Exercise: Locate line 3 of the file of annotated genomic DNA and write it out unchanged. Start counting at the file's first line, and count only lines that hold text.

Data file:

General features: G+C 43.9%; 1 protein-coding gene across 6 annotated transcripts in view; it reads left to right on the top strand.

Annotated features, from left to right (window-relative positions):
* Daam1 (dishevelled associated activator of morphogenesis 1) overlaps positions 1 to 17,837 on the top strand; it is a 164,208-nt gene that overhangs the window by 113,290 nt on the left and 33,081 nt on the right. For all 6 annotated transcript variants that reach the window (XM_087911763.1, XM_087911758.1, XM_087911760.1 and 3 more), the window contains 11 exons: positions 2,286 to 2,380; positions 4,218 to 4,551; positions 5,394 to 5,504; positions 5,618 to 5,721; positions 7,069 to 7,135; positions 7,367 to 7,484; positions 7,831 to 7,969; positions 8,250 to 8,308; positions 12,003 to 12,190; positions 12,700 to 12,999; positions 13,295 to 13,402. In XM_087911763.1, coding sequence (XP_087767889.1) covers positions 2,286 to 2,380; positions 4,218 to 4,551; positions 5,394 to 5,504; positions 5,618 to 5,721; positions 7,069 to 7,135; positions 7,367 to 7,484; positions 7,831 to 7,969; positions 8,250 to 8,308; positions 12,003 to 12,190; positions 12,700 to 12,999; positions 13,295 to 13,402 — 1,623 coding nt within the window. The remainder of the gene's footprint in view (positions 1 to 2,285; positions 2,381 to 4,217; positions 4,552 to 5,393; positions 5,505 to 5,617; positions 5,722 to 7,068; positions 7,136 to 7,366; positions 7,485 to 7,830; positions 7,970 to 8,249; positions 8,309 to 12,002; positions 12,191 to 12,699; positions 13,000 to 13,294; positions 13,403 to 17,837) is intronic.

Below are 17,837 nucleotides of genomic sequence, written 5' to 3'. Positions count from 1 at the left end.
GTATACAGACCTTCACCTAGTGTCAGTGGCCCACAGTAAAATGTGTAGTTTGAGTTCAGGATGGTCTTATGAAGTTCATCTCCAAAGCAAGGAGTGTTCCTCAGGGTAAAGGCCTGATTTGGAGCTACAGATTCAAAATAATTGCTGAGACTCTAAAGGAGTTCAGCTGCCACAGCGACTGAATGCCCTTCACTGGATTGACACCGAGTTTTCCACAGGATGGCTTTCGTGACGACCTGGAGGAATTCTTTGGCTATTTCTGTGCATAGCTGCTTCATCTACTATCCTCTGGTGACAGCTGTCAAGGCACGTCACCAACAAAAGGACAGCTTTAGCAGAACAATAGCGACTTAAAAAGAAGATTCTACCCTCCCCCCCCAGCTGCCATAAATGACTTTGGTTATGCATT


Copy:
* Daam1 (dishevelled associated activator of morphogenesis 1) overlaps positions 1 to 17,837 on the top strand; it is a 164,208-nt gene that overhangs the window by 113,290 nt on the left and 33,081 nt on the right. For all 6 annotated transcript variants that reach the window (XM_087911763.1, XM_087911758.1, XM_087911760.1 and 3 more), the window contains 11 exons: positions 2,286 to 2,380; positions 4,218 to 4,551; positions 5,394 to 5,504; positions 5,618 to 5,721; positions 7,069 to 7,135; positions 7,367 to 7,484; positions 7,831 to 7,969; positions 8,250 to 8,308; positions 12,003 to 12,190; positions 12,700 to 12,999; positions 13,295 to 13,402. In XM_087911763.1, coding sequence (XP_087767889.1) covers positions 2,286 to 2,380; positions 4,218 to 4,551; positions 5,394 to 5,504; positions 5,618 to 5,721; positions 7,069 to 7,135; positions 7,367 to 7,484; positions 7,831 to 7,969; positions 8,250 to 8,308; positions 12,003 to 12,190; positions 12,700 to 12,999; positions 13,295 to 13,402 — 1,623 coding nt within the window. The remainder of the gene's footprint in view (positions 1 to 2,285; positions 2,381 to 4,217; positions 4,552 to 5,393; positions 5,505 to 5,617; positions 5,722 to 7,068; positions 7,136 to 7,366; positions 7,485 to 7,830; positions 7,970 to 8,249; positions 8,309 to 12,002; positions 12,191 to 12,699; positions 13,000 to 13,294; positions 13,403 to 17,837) is intronic.